Alerts Web feed icon

Senator Harry Reid: Yes to More Free Trade, But No to Forced Labor

July 17, 2006  |  Share

Administration Blocks Slave Labor Prohibition in Free Trade Agreement

In May, following the release of the NLC's report, "U.S.-Jordan Free Trade Agreement Descends into Human Trafficking and Involuntary Servitude," - the Senate Finance Committee unanimously approved an amendment to the pending U.S.-Oman Free Trade Agreement that would "prohibit goods made with slave labor, forced labor or labor from human trafficking from receiving preferential duty-free access" to the U.S. market under the U.S.-Oman FTA.

The Bust Administration objected and stripped the slave labor prohibition from the U.S.-Oman FTA legislation before sending it to Congress.

Below is Senate Democratic leader Harry Reid's letter to the Wall Street Journal.

Click here to read about other efforts in the legislature to prohibit the sale or import of goods that result from human trafficking or slave labor.

Click here to go to main Jordan Campagin page.




July 15, 2006


Yes to More Free Trade, But No to Forced Labor

Your July 11 editorial "Free Trade and Security" on the Oman free trade agreement failed to inform your readers of a crucial fact driving the opposition of many Democrats to the Oman FTA legislation. During consideration of the legislation, the Finance Committee unanimously approved an amendment offered by Sen. Kent Conrad that would have prohibited goods made with slave labor, forced labor or labor from human trafficking from receiving the preferential duty free access under the agreement. The Bush administration stripped this amendment against forced labor out of the legislation before sending it to Congress.

The Conrad amendment responded to a situation that has arisen in Jordan where workers from poor countries like Bangladesh and Pakistan have been flown in, had their passports taken away, forced to work obscene hours, paid illegally-low wages, if at all, and in many cases subjected to physical violence and intimidation. To help explain why the administration stripped out the anti-forced labor amendment, the U.S. Trade Representative's office claimed that there was no awareness of evidence suggesting that goods are produced in Oman using slave labor or with the benefit of human trafficking. Apparently, that office had not read the 2006 State Department annual report on human trafficking, which stated that Oman is a destination country for men and women primarily from Pakistan, Bangladesh and India who migrate willingly, but may subsequently become victims of trafficking when subjected to conditions of involuntary servitude as laborers. State put Oman on a Watch List for human trafficking because of a lack of evidence of increasing efforts to combat severe forms of trafficking in people over the past year.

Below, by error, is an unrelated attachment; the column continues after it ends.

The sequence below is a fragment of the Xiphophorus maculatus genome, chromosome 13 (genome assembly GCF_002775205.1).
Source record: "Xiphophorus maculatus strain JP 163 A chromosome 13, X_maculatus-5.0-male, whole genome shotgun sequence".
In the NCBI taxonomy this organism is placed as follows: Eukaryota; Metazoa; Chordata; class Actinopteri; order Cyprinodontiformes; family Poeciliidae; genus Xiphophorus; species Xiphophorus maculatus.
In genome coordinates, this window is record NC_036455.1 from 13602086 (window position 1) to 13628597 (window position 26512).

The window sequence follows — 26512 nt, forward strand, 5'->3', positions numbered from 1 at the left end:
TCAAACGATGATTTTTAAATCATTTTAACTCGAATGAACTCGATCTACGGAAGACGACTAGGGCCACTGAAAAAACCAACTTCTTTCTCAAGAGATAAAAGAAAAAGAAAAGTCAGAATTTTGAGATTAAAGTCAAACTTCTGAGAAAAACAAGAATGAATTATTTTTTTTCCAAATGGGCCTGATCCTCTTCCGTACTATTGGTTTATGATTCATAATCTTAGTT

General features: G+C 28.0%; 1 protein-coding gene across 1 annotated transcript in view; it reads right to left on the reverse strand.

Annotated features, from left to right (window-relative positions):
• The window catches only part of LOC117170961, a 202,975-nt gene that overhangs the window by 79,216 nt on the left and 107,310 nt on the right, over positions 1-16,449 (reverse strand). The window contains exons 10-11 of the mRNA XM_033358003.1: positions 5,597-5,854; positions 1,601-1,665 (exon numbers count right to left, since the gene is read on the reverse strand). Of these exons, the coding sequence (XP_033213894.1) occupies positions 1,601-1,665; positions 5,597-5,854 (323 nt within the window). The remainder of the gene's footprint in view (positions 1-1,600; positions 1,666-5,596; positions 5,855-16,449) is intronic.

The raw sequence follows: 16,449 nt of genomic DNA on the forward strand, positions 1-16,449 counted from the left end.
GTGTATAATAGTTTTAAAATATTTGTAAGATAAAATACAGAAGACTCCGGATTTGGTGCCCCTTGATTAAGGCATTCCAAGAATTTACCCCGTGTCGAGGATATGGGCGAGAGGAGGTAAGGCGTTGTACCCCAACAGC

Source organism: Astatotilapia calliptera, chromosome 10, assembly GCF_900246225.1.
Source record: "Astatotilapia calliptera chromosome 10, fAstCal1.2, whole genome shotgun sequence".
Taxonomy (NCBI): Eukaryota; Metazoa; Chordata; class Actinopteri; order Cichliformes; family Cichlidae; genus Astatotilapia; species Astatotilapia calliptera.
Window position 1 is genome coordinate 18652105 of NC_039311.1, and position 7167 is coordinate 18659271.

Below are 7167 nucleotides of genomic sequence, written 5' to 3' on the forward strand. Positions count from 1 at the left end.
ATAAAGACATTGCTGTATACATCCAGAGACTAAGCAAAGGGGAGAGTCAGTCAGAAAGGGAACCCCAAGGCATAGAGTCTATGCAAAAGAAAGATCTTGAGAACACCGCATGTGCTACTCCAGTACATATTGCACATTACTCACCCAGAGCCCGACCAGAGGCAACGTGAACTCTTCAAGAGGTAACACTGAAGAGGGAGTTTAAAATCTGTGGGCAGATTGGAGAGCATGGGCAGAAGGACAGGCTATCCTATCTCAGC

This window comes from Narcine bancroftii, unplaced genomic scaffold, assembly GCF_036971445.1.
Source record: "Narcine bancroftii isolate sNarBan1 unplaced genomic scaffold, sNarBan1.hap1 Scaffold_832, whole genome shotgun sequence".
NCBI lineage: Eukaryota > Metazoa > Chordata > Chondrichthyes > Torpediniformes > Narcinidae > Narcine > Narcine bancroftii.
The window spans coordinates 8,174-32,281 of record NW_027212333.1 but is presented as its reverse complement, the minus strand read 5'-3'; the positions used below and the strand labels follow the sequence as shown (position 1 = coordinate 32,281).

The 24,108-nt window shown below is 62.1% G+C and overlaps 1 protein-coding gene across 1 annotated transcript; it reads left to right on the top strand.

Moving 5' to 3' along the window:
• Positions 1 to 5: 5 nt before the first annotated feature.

The details of these agreements do matter and Democrats believe promoting more open trade and eliminating forced labor should not be viewed as mutually exclusive goals by this administration.


Sen. Harry Reid (D., Nev.)

Senate Democratic Leader



Videos »

Our site uses the YouTube player, which requires that your browser be able to play Adobe Flash objects.

If you are seeing this message on an Apple iPhone, you can view this video on the YouTube site, which will launch the iPhone YouTube player.